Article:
"I know all this has to end sometime," he said quietly. "I won't always have all this fame. But when I'm through as a player, I'll still be a man. I know I'll be well set in business and material things, and I hope I'll still have all these friends around me. But, of course, you can't tell. I guess that is when I'll separate my real friends from my fans."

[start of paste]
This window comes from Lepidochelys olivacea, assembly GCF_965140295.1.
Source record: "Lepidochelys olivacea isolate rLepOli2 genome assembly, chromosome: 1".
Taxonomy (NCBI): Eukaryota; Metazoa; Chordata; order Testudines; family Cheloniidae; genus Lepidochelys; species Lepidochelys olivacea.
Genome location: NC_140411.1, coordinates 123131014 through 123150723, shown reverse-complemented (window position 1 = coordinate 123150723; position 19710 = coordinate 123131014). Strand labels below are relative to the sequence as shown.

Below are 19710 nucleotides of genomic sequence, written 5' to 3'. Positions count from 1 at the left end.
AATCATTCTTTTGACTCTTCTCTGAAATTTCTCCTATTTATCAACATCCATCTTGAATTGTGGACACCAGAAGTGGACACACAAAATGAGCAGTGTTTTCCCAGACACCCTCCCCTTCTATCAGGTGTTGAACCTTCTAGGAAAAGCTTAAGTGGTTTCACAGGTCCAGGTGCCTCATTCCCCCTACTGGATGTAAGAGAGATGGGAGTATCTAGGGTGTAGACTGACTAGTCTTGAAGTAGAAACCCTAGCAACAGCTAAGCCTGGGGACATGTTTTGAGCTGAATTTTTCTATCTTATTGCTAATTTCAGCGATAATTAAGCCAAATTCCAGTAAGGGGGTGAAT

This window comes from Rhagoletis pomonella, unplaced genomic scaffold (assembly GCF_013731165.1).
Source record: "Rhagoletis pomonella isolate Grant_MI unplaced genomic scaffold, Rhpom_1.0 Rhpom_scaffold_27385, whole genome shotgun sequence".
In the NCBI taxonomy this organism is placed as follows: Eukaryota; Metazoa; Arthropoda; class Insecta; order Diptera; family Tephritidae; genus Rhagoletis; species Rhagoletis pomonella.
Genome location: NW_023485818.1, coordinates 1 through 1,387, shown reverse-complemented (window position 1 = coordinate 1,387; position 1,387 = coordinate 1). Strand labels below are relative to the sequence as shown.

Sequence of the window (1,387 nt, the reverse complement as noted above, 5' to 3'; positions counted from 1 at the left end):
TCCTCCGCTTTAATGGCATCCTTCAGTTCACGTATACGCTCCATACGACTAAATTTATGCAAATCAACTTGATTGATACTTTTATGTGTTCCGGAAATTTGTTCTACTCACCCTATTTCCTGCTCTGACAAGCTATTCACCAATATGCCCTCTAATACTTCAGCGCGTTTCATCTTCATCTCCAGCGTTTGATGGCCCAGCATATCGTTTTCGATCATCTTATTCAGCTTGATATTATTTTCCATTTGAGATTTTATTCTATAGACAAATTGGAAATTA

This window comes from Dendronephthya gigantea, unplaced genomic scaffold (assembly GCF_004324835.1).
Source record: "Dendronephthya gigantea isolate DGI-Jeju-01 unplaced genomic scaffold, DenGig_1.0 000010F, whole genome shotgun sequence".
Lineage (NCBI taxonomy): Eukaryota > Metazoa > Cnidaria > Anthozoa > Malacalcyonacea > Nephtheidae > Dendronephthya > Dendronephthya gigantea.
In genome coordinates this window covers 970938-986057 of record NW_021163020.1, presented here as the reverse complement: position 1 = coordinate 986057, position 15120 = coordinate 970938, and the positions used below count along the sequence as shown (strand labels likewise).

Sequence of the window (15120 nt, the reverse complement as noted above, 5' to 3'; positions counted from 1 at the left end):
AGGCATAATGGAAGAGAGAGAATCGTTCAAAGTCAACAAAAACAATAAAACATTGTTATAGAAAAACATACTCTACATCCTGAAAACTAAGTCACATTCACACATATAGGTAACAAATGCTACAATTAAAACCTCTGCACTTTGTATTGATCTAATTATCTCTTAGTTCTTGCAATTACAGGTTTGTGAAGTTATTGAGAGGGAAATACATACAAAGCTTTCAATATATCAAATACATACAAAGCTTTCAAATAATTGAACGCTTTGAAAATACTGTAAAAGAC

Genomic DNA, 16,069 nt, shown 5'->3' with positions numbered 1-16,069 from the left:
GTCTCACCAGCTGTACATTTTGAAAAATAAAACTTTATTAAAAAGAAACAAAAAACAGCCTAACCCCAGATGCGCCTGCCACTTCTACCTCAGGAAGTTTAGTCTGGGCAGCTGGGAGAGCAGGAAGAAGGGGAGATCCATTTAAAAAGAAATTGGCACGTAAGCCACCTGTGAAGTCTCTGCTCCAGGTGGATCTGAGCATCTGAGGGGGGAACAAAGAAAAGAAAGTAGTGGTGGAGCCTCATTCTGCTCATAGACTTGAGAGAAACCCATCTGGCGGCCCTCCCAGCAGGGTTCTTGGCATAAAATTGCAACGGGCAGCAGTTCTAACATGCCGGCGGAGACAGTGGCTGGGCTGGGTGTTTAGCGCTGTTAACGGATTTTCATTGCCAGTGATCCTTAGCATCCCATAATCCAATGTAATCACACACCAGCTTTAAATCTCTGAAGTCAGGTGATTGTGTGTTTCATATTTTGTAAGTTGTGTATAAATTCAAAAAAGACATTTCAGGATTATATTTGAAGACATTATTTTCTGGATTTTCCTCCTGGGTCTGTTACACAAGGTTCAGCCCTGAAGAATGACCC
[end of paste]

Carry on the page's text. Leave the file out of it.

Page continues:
He smiled at his own phrasemaking, but he did not seem to be eager to start the separating. His supremacy has recently been challenged by Portugal's Eus�bio, hero of the World Cup, and it will undoubtedly be challenged by others soon. Pel� knows that someday, perhaps while he is injured, one of the challenges will be successful and soccer will be dominated by someone else. And, despite his occasional remarks about "consequences" and annoyances, Pel� likes it at the top and wants to stay there. "Ever since I first started playing," he said, "I always saw the shadow of somebody behind me, trying to beat me out of my position. Even when they started saying I was the king, I didn't feel completely secure. I still see that shadow behind me now. I know it's there, and I know, at all times, that I can never afford to let up."